To Be or Not To Be….Present in the Moment

You’ve probably noticed that a lot people stay fixated on their past lives, those glorious days when they were younger. Then, there are other individuals who seem to constantly dream about the future, about a life with no doctoral dissertation hanging over their heads. That’s the “I’ll be happy when…” trap.

If you think about it, life is made up of moments. Like the few seconds it took you to read this part of the blog post, that small part of your life is now gone.

So whatever you’re doing, pay attention to what is going on around you. You might even notice that things are going better than you thought. Or maybe you’ll see that it is really worse, but at least you’ll know.

The best way to bring yourself to this present moment is to listen intently. You may hear a fan whirring, cars in traffic, someone speaking on the phone, the air conditioner. Savor this moment that you are alive and doing pretty well.

There are a couple of myths that sometimes infiltrate the water supply and make us think that paying attention to reality is actually not a good idea:

False Evidence Appearing Real #1

Being in the moment means I’ll never achieve my goals because I’m settling for less.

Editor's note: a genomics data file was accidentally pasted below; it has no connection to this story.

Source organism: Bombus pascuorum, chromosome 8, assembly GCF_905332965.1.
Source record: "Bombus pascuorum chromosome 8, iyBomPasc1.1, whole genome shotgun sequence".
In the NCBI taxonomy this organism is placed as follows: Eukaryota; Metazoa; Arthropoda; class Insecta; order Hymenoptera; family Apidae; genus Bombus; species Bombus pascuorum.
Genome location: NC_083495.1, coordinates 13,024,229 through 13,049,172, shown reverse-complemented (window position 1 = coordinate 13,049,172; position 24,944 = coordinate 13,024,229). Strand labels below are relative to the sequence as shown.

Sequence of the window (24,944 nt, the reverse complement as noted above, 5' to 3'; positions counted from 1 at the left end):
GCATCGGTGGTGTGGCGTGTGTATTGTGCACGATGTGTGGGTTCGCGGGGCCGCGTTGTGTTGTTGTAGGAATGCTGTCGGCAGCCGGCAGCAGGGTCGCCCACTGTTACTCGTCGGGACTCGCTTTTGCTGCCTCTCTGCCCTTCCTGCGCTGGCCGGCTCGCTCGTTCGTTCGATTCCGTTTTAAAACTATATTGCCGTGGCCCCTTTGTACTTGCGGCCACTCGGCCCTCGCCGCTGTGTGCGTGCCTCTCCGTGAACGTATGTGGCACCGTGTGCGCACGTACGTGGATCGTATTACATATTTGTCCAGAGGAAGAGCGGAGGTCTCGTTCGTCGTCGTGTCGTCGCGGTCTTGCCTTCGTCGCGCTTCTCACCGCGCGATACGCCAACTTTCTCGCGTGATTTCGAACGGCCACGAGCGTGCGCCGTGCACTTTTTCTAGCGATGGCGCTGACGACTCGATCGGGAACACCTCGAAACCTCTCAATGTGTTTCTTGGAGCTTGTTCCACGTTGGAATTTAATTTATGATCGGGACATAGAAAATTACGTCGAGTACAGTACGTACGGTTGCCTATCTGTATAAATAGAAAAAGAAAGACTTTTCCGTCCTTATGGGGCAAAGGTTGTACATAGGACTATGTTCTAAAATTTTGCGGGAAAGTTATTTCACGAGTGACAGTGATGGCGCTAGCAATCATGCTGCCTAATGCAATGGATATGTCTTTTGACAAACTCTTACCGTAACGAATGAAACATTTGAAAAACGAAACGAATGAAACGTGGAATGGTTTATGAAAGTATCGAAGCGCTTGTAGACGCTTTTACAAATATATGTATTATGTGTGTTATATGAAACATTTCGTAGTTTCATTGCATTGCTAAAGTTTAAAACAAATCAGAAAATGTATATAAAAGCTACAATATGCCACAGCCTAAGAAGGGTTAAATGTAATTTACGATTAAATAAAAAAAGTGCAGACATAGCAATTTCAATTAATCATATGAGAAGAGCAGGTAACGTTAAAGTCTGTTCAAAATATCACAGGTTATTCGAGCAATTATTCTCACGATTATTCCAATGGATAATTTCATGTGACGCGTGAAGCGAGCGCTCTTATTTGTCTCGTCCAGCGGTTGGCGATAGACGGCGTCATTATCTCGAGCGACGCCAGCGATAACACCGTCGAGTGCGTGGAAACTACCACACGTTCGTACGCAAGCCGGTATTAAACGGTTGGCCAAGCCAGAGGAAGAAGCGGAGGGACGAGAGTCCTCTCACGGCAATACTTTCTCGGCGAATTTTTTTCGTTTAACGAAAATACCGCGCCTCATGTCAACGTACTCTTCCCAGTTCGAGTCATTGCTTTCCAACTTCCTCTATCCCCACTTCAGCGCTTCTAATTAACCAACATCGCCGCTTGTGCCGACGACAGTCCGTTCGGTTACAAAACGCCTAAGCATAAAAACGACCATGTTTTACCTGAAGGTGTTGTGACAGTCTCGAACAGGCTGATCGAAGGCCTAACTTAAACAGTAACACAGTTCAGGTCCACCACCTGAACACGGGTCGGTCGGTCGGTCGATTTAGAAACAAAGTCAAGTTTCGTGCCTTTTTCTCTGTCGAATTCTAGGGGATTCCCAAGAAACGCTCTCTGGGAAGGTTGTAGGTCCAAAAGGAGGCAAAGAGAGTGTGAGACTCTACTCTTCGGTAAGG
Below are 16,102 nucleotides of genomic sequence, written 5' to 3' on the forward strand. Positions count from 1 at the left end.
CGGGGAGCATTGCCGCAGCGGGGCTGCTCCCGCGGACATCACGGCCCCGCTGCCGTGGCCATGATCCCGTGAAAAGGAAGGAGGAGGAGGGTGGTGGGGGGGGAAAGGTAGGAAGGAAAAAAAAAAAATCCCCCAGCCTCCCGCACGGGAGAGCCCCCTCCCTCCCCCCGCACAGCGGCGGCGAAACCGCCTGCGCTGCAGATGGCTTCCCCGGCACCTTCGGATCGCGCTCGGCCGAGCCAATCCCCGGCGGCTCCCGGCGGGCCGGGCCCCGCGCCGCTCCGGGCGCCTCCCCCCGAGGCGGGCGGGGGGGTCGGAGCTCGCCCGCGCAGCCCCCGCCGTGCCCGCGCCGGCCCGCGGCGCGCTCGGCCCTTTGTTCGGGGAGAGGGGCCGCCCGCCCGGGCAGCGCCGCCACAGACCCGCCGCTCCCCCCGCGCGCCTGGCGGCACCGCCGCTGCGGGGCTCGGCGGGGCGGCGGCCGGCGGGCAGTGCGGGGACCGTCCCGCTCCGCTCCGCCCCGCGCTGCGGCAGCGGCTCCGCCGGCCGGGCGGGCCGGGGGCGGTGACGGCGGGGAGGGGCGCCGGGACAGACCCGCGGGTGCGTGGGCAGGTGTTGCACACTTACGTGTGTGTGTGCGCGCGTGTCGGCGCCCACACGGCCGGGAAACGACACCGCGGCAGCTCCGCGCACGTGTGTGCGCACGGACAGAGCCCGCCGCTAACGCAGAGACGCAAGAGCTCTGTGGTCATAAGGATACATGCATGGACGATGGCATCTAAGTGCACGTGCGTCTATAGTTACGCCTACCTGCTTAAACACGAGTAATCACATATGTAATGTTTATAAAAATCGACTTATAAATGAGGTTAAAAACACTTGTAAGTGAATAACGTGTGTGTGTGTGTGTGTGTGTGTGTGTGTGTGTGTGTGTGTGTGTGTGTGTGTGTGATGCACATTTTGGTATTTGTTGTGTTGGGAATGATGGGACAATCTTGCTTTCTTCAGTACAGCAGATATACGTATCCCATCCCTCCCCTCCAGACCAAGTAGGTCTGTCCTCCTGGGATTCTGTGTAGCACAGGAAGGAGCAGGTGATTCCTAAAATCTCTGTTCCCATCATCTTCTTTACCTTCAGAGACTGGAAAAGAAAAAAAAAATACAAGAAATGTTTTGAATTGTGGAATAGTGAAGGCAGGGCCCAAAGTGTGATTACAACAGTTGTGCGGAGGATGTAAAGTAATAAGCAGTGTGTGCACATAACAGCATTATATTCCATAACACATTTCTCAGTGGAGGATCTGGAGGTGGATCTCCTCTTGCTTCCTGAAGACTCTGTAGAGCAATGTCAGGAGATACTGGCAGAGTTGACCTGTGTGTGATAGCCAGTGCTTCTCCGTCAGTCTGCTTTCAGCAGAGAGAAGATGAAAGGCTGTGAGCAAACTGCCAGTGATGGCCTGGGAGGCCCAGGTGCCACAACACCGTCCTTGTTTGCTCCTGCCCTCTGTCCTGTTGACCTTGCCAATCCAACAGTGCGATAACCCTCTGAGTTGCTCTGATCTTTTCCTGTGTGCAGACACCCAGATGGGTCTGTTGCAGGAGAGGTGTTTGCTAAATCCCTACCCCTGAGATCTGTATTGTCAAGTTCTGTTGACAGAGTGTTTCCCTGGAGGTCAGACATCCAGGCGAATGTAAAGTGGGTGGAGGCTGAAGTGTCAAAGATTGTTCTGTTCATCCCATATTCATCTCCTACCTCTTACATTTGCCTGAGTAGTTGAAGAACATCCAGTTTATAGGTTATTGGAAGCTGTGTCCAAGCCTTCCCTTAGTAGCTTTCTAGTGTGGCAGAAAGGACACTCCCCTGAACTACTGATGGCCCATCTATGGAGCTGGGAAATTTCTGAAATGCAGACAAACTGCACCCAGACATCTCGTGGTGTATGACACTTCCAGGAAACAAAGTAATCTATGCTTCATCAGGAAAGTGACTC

Not at all. Actually if you really pay attention to what you’re doing, your goals may come to fruition in a most unexpected fashion. I find in my teaching that really listening to my students always brings a new idea on how to present the material, or a new exercise, or example, or even a fascinating blog post to write.

Not to mention that if you increase your focus on your present job, your performance may improve and that could be rewarded!

False Evidence Appearing Real #2

By not constantly thinking ahead, I’ll lose my competitive edge.

You may not have realized this before but people actually do notice whether or not you’re really listening to them, even if you’re not texting during the conversation. You may fool them for a while, but not for long.

Your competitive edge can only get sharper as you listen to your colleague/customer/prospect as if s/he were your master, imparting his last words of wisdom. Imagine the possibilities that can happen when someone feels complete trust that you are actually present in that moment.

Not re-living the past, or fantasizing about the future frees up energy you can use right now. The surprise is that reality can be more interesting than you had assumed, if you take the trouble to really examine the reality as it is now constituted.

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